Many tech firms are rushing “solutions” to market to resolve delivery issues relating to accurate, real-time, automated income verifications, as you read this; but there’s simply no panacea with regard to an acceptable resolution of this issue; and, that’s because there’s really nothing available in the marketplace as far as solving most of these problems are concerned on the horizon in the near future; or, even over the next few years, for that matter.  Very simply stated, most smaller employers (let’s state it as <500 employees, for discussion’s sake) simply don’t have the infrastructure/capability when it comes to providing anything close to real-time updates as far as the status of their employee rosters are concerned.

The current-day reality is that, unless you work for a fairly large company (500+ employees), there’s a very good chance that government automation will, at best, deliver up outdated, verified responses (responses that are at least 6-18 month’s old).

If access to databases owned by payroll processing firms such as ADP are included into the mix, they significantly ameliorate a substantial portion of this problem; but nothing close to what would be necessary to effectively fix it.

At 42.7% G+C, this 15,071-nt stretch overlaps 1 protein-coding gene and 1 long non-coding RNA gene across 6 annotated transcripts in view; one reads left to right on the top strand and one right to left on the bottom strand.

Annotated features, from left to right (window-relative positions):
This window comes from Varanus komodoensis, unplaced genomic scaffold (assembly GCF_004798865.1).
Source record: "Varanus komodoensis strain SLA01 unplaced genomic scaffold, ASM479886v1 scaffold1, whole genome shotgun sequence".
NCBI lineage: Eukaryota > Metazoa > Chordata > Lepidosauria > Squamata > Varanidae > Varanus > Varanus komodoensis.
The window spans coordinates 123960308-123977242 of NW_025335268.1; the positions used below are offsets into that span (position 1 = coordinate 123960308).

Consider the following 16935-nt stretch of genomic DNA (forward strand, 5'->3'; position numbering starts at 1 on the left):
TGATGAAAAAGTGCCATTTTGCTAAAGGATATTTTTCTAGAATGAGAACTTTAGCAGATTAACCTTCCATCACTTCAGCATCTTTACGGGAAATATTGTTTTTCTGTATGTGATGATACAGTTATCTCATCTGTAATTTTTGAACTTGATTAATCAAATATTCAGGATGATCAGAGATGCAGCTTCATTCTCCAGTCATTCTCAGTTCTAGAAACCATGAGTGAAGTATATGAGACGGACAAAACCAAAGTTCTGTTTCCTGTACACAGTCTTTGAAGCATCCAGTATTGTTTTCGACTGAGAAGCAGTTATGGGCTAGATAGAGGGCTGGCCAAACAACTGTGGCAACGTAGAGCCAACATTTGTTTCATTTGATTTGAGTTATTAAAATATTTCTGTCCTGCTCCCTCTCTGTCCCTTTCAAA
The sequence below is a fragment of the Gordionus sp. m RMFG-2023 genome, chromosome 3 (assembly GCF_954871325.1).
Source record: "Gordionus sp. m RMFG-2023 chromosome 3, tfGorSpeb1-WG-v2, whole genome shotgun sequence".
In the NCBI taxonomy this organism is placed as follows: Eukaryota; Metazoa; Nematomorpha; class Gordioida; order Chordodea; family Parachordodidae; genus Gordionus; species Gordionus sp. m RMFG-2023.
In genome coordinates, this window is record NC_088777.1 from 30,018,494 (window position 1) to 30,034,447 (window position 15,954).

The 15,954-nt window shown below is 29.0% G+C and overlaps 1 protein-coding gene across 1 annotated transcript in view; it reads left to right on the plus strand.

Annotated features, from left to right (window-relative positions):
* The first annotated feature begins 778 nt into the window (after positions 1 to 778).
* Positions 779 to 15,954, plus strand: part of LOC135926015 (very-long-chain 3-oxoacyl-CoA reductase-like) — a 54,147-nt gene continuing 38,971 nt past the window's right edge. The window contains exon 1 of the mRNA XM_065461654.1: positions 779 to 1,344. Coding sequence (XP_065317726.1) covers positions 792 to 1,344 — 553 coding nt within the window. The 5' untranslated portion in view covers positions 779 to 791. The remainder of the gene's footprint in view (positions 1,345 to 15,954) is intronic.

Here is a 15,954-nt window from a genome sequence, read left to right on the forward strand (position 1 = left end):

Additionally, the inconvenient fact is that, right now, when you query these commercial and government income verification databases, the “hit rate” (where the automated service returns complete information in real time) is usually somewhere in the 50%-75% range. In other words, 25%-50% of the automated responses from these sources are incomplete and/or not current enough to base a decision upon (the information provided), without going through the effort of physically contacting the employer by phone, snail mail or email, etc., to receive updated information.

This already creates many logjams in the commercial credit sector, today. And, if the government does adopt more stringent income verification requirements, as the initial press coverage of the current state of the negotiated proposal indicates is the case —which virtually always means real-time acknowledgement of an individual’s employment status from their employer with current pay period amounts included—for the ACA program, it will add massive amounts of time to the efforts relating to formal approval of applicants. Perhaps more importantly, and based upon this writer’s own experiences, the additional effort(s) involved in the employment verification process frequently/usually triples or quadruples the cost of processing documents from completion through to final decision. (Read that last sentence, again.)  

Furthermore, with upwards of 40 million “underbanked”/”unbanked” (i.e.: those with “thin,” publicly available documentation) people in the U.S. workforce, not to mention self-employed individuals, part-time employees, freelancers and contractors, this compounds the issues (and processing costs) discussed above as they relate to automated employment verification technologies as they exist, today.